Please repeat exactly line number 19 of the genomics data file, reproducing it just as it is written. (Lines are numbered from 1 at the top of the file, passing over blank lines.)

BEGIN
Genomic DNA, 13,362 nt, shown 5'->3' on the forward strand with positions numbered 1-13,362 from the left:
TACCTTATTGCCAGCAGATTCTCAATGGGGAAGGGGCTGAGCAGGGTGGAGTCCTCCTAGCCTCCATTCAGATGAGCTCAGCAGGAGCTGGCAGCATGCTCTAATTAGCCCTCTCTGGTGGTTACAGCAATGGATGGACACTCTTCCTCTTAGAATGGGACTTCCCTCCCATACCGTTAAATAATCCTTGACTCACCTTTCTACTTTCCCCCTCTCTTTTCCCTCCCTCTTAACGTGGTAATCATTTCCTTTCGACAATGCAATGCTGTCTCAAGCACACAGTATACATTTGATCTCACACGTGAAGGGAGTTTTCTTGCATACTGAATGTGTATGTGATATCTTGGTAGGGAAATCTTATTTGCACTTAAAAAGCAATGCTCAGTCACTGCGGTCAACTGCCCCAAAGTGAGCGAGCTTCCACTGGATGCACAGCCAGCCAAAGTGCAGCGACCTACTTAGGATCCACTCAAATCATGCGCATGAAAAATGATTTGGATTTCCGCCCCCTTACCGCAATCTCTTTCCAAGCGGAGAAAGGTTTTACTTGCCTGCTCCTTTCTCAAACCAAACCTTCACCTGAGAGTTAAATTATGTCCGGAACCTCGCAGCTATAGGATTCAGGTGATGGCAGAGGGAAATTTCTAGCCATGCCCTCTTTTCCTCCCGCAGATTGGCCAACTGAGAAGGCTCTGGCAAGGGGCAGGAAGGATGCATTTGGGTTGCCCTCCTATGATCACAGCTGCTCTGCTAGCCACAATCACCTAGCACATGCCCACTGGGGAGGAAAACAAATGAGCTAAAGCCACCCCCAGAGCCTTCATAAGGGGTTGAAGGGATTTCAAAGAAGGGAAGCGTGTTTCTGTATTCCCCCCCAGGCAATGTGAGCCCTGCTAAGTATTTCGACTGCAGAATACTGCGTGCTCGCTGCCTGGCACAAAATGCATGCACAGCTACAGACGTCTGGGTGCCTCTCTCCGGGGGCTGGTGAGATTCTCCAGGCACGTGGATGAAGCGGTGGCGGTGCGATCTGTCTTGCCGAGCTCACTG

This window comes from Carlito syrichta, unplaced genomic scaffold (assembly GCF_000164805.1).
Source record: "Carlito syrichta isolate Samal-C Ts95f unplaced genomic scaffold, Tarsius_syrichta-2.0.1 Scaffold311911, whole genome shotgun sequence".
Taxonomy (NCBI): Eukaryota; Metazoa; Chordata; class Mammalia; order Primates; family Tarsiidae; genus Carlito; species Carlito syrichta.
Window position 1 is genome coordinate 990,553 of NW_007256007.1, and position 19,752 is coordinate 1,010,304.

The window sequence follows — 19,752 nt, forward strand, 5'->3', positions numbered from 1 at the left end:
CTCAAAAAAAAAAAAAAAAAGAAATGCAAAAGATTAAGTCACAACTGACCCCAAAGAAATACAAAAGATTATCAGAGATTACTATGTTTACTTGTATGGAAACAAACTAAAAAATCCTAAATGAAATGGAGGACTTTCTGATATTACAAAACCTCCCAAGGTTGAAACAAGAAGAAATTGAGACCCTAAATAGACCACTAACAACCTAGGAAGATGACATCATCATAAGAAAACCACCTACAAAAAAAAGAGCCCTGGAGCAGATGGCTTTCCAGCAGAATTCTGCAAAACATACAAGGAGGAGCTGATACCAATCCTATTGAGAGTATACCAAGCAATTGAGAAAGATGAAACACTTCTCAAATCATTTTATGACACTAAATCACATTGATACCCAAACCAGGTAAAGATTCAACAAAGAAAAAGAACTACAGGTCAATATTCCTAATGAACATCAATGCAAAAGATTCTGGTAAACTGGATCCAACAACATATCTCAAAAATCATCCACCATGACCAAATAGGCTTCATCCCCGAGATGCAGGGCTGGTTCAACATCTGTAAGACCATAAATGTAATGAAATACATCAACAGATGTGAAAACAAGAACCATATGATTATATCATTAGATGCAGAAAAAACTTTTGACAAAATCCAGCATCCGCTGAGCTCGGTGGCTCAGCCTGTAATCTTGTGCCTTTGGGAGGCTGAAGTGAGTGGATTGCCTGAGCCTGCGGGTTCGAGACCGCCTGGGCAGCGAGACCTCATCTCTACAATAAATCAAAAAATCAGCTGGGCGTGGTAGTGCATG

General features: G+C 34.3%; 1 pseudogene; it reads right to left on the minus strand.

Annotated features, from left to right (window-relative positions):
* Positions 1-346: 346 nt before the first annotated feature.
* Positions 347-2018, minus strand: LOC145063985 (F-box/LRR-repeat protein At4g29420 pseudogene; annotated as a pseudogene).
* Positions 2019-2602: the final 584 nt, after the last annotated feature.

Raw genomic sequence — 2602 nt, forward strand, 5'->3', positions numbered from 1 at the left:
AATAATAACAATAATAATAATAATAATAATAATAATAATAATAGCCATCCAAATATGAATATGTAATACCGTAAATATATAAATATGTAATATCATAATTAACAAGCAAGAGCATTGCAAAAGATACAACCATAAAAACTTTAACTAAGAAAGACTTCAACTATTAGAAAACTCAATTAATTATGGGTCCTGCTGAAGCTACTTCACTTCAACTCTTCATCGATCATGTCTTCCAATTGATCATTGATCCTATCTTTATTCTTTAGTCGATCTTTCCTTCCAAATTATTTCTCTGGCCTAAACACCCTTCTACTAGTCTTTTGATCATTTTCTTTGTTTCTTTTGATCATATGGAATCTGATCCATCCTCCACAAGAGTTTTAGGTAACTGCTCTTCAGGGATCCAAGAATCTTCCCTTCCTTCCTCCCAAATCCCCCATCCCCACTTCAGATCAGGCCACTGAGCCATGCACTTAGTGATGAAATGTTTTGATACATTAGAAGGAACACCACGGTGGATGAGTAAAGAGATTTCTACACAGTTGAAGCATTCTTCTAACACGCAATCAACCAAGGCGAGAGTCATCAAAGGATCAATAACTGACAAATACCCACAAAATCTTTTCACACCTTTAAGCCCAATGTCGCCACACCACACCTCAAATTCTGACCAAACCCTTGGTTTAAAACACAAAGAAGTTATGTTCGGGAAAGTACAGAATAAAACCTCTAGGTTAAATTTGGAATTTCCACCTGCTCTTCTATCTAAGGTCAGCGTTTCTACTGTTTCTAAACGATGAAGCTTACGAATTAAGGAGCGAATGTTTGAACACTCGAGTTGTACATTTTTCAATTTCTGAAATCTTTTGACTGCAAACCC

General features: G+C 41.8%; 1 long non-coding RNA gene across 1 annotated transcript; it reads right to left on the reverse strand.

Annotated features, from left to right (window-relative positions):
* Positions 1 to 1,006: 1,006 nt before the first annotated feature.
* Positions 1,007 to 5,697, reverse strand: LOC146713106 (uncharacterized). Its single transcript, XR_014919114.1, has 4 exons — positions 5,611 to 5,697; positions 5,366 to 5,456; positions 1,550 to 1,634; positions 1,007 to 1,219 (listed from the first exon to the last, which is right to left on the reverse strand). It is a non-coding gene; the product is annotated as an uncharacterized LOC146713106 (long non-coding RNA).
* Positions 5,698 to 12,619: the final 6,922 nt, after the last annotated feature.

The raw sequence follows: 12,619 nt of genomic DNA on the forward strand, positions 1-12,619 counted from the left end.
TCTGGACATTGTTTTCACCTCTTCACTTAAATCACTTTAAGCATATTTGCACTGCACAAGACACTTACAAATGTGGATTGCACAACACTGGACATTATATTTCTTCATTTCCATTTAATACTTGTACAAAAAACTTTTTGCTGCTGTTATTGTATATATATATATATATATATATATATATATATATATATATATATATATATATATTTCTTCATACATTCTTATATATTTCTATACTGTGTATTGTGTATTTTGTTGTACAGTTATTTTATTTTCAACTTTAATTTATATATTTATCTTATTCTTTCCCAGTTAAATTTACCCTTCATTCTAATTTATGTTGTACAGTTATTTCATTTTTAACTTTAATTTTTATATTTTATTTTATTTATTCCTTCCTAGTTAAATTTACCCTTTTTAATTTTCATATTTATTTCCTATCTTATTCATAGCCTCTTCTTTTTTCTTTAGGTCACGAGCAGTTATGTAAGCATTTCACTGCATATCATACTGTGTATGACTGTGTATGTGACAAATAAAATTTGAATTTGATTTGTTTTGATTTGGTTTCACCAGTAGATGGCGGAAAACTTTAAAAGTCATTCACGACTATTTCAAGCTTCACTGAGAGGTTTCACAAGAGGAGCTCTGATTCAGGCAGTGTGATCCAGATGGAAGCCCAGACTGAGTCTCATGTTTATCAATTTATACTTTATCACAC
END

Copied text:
* Positions 1,007 to 5,697, reverse strand: LOC146713106 (uncharacterized). Its single transcript, XR_014919114.1, has 4 exons — positions 5,611 to 5,697; positions 5,366 to 5,456; positions 1,550 to 1,634; positions 1,007 to 1,219 (listed from the first exon to the last, which is right to left on the reverse strand). It is a non-coding gene; the product is annotated as an uncharacterized LOC146713106 (long non-coding RNA).